Within the context of small deflection beam theory, an exact analysis is presented for a pultruded glass reinforced plastic (GRP) beam stiffened by carbon fibre reinforced plastic (CFRP) plating, which is adhesively bonded to the inner and outer faces of the top and bottom flanges and extends over the central part of the span. The analysis assumes full composite action between the GRP and CFRP and takes account of shear deformation as well as the effects of the rotational stiffness of the connections at the ends of the beam. Exact expressions for the mid-span deflection, the end rotations and the required end rotation capacity for a prescribed mid-span deflection–span limit are presented for the two practical load cases of a point load at midspan and a uniform load extending over the whole span. The deflection–load–span relationships for these two load cases are recast into three structural performance indices, ?d, ?Q and ?L, which quantify the benefits of the partial CFRP plating and the stiffness of the end connections in reducing the mid-span deflection, increasing the load capacity and the span relative to an otherwise identical unplated simply supported beam. The analysis requires the increase in cross-sectional area and second moment of area, due to the bonded CFRP plating to be specified. Closed-form expressions are presented for the determination of both of these quantities. Two examples of the use of the equations are presented, which show the structural performance benefits of CFRP plating for pultruded GRP wide flange beams with idealised and practical (bolted cleat) end connections. An important result arising from one of the examples is that there is little point in plating more than 60% of the beam's span.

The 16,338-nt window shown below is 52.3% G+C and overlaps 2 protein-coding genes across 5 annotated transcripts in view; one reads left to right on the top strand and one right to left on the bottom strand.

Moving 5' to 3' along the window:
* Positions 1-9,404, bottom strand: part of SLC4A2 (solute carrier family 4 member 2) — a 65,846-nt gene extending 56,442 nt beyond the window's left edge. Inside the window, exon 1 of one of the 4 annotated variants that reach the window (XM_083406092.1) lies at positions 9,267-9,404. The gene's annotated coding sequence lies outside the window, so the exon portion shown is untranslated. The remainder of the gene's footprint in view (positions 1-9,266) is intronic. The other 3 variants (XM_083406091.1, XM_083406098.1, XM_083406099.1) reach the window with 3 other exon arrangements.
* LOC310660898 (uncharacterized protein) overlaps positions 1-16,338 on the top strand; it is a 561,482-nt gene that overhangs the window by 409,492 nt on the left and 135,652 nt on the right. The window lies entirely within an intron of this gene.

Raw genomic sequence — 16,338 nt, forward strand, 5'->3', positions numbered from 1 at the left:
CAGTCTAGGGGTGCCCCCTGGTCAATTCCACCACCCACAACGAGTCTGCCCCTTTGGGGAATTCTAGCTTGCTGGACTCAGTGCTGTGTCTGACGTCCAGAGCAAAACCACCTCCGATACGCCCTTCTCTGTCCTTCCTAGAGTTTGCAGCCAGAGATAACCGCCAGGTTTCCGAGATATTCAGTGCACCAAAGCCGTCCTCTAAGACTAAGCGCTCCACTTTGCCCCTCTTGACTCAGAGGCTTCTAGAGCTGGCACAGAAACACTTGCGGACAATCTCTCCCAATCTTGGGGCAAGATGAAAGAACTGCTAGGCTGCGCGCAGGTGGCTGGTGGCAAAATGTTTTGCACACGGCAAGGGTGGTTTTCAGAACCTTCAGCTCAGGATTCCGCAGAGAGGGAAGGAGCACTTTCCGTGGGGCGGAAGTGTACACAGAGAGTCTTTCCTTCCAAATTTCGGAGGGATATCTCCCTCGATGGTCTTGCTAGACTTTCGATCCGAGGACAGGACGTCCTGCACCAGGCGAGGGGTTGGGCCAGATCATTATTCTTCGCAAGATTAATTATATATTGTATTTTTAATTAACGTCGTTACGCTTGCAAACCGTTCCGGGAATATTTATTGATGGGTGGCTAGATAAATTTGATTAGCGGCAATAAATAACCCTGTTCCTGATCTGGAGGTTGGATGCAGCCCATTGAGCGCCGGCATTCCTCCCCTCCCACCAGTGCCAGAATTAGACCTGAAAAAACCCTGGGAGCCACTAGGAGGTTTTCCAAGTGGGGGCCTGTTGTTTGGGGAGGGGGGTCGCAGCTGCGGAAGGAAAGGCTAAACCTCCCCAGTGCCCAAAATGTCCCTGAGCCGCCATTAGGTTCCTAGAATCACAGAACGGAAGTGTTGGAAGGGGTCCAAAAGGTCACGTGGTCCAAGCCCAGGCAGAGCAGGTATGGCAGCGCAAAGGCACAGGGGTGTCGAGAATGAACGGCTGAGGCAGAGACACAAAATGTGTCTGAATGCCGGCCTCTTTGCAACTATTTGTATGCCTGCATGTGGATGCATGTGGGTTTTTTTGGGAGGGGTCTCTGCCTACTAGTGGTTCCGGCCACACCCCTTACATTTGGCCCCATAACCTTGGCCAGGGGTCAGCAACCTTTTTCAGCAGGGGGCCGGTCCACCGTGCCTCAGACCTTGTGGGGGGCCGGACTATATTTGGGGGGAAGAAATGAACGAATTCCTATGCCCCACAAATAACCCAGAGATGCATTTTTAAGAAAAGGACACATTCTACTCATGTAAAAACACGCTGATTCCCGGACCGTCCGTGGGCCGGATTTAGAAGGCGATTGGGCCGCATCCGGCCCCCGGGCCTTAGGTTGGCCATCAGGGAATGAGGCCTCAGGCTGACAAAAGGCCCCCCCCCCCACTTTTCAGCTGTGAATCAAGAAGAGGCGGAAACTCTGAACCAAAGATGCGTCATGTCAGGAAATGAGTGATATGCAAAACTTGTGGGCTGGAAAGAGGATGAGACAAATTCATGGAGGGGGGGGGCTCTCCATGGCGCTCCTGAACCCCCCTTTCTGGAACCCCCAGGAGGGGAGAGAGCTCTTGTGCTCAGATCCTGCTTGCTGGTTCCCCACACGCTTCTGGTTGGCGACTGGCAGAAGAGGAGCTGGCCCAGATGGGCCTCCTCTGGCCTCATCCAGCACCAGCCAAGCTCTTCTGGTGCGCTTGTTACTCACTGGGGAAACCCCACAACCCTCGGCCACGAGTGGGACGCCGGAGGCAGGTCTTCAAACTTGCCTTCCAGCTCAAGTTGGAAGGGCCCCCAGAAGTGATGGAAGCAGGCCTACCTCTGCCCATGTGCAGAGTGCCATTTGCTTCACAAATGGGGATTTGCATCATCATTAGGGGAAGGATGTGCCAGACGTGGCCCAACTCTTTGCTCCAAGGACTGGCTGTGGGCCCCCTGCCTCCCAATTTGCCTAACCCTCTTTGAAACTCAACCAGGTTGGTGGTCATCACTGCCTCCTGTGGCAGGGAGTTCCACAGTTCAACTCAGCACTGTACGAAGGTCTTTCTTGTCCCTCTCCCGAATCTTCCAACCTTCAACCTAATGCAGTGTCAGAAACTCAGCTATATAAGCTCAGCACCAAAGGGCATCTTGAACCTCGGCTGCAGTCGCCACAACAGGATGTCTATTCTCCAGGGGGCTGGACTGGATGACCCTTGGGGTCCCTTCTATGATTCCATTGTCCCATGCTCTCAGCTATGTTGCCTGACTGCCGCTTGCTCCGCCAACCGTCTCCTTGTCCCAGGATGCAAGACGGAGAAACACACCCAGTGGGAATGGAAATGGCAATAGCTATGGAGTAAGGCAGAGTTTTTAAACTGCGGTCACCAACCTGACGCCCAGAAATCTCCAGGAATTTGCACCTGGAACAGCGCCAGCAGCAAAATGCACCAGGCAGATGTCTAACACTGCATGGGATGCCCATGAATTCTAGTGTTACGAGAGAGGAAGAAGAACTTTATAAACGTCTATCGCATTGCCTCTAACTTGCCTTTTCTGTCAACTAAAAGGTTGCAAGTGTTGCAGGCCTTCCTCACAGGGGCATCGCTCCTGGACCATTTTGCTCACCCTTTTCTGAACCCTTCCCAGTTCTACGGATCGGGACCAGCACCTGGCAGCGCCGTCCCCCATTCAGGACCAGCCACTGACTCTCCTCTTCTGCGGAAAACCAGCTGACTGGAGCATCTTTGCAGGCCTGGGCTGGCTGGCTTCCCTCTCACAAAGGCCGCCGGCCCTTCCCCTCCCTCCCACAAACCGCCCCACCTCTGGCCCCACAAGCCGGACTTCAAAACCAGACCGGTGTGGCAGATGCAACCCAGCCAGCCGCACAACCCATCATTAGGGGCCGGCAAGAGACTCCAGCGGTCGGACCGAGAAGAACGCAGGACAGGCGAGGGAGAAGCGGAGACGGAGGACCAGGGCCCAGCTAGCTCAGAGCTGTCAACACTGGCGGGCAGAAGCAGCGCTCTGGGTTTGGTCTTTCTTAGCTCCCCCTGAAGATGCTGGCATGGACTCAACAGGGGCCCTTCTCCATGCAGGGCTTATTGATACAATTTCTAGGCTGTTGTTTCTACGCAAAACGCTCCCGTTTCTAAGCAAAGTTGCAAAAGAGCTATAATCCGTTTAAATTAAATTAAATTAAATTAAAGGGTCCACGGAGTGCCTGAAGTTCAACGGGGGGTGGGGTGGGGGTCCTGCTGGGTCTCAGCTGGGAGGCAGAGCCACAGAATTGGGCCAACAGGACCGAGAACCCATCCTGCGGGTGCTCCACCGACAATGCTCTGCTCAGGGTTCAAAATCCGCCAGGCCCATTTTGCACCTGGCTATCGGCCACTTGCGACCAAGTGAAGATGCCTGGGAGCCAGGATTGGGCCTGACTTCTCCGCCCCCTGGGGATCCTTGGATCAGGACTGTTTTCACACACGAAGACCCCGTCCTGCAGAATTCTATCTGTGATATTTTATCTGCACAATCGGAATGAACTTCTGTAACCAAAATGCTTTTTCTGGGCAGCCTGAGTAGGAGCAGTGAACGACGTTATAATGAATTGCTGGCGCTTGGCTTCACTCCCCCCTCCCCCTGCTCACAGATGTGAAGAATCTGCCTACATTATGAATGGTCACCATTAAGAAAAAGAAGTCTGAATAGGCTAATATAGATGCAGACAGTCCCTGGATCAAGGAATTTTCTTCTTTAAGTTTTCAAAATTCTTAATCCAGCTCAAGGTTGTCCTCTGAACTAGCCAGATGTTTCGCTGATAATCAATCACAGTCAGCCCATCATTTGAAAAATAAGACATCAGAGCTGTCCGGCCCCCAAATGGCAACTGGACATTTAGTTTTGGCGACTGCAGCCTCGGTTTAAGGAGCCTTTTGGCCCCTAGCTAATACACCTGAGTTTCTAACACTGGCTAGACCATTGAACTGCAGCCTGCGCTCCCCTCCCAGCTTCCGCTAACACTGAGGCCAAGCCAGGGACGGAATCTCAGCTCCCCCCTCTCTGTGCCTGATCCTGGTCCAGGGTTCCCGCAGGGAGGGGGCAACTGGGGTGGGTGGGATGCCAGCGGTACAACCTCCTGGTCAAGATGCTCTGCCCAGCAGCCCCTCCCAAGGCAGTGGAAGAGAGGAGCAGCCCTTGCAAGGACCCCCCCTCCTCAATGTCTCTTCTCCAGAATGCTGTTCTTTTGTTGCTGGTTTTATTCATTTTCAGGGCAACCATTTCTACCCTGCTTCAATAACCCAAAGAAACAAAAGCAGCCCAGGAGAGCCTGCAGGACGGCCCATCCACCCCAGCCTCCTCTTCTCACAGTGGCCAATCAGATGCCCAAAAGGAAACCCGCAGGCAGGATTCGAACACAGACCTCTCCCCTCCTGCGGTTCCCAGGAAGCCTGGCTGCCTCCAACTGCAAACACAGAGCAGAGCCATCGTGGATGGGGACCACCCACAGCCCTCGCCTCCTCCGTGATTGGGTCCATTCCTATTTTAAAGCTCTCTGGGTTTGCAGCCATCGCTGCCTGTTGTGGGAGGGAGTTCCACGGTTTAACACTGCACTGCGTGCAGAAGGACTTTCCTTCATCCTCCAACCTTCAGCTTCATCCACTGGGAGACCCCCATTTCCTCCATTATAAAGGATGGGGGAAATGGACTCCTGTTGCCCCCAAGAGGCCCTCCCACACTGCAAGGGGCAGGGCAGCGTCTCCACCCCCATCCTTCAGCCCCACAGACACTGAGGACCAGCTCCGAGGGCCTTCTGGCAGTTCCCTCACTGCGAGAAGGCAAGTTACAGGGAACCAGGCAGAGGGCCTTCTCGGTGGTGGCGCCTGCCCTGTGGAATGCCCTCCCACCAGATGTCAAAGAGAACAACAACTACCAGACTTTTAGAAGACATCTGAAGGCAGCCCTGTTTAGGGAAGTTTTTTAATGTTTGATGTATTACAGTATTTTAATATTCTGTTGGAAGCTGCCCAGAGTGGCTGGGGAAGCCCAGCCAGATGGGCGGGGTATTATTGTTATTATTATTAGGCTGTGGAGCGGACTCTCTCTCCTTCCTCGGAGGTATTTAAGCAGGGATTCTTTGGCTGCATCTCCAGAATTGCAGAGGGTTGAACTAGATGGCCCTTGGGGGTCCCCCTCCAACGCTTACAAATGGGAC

The paper presents new design equations and performance indices to assess the serviceability benefits gained from partially stiffening pultruded GRP beams with adhesively bonded CFRP strips. The equations/performance indices also take account of the rotational restraint of the end connections. Experimental validation of the equations/indices is provided in a companion paper by the author. Exel Oy (the world's largest pultruder) said of this work ""The paper helped us to understand the principles behind the calculations for strengthening beams with carbon composites which in turn enabled us to build and test prototypes"". (Contact: John.Hartley@exel.net). RAE_import_type : Journal article RAE_uoa_type : General Engineering